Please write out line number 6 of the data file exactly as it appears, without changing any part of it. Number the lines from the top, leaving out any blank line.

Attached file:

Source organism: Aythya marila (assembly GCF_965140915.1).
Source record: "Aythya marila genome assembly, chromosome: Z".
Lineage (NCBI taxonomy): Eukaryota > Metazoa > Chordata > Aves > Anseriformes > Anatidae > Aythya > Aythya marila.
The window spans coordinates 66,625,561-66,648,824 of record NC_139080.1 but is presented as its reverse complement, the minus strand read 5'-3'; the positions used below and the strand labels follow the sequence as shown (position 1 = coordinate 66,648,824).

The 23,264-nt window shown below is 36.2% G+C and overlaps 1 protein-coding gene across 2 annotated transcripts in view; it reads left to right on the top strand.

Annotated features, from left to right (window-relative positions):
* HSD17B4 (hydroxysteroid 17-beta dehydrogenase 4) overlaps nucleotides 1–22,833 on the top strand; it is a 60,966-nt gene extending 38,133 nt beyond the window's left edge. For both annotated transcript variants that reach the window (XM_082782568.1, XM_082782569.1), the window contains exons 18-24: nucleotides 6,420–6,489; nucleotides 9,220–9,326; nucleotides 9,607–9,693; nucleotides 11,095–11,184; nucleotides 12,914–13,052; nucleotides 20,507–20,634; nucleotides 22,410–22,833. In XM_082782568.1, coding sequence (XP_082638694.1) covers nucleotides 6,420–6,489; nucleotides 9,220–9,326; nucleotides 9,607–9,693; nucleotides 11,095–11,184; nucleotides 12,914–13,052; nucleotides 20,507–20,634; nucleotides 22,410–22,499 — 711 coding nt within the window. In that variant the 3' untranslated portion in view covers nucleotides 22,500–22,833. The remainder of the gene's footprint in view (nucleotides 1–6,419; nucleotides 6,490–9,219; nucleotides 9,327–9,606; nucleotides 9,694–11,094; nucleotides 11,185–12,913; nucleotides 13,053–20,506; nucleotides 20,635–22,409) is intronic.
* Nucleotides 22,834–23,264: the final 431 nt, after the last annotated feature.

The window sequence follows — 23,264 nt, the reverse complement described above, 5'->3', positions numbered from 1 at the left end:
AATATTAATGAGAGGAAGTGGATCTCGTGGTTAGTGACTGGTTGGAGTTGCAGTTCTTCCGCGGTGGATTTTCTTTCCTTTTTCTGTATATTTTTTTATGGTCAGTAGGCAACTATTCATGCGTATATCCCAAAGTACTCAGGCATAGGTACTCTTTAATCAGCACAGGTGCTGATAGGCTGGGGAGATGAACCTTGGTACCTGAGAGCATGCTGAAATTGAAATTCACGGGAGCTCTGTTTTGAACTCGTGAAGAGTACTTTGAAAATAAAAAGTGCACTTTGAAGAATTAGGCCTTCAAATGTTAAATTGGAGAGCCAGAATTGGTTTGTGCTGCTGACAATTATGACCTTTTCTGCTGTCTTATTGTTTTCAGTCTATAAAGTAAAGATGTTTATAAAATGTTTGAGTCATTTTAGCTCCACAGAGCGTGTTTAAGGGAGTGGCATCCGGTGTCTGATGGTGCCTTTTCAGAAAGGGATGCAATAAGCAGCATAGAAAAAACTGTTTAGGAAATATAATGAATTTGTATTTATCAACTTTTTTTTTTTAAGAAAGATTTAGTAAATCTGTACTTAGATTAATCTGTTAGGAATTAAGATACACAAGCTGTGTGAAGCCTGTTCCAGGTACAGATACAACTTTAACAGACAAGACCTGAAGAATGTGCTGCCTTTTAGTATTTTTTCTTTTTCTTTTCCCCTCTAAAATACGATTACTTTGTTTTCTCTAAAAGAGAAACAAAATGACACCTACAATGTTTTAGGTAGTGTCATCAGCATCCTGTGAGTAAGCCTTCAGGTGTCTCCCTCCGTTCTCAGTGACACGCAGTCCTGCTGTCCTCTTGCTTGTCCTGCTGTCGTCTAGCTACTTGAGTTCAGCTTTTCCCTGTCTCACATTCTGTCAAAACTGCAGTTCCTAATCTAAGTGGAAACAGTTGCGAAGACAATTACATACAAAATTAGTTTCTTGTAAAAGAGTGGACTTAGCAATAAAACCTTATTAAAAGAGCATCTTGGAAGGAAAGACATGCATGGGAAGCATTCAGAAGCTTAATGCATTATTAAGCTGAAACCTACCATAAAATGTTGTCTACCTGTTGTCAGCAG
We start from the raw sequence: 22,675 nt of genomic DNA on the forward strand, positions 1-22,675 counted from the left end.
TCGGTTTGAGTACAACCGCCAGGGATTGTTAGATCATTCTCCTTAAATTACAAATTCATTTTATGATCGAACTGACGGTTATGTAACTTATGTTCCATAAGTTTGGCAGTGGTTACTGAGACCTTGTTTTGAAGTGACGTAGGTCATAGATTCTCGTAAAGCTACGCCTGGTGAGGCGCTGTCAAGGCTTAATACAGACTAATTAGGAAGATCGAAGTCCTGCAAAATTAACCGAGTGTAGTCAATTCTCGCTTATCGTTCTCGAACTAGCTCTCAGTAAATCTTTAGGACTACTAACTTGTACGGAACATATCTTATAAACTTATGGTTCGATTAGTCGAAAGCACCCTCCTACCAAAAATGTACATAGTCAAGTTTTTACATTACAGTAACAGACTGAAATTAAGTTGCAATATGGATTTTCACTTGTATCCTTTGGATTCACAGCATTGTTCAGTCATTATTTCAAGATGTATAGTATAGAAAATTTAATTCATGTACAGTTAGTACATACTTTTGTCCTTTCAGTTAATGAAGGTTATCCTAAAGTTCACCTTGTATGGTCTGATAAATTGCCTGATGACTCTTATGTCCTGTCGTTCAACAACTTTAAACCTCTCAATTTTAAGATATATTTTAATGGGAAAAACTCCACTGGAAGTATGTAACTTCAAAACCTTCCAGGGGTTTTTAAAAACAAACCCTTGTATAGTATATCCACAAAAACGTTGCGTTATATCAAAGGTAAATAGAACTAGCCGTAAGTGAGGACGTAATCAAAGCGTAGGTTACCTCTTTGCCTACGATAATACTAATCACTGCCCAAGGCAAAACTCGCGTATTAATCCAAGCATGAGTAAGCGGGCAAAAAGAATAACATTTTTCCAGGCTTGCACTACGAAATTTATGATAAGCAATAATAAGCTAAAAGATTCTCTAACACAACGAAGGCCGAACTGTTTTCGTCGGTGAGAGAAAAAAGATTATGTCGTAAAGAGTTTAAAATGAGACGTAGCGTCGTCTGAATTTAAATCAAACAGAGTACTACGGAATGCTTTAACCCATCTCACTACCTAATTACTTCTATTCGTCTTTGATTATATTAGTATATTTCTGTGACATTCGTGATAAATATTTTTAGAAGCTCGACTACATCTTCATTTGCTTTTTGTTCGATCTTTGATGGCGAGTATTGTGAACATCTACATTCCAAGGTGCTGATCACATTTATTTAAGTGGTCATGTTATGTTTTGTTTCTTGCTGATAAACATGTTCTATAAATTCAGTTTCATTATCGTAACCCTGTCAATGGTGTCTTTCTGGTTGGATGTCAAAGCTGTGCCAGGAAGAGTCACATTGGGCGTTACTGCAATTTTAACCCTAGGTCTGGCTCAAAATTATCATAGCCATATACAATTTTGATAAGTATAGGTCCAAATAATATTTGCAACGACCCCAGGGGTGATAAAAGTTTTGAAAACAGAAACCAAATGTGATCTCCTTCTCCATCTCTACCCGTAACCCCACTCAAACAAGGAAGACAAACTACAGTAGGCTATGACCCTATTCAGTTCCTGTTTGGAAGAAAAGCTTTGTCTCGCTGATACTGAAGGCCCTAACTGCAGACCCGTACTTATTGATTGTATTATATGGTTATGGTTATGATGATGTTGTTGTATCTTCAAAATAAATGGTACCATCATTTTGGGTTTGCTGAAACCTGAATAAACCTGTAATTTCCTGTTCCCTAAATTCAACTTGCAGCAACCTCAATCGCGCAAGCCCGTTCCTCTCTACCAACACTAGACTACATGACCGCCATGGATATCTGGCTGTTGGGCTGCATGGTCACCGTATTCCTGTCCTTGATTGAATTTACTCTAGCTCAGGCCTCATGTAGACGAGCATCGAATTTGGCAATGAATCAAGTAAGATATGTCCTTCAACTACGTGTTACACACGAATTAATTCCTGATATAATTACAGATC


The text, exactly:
Annotated features, from left to right (window-relative positions):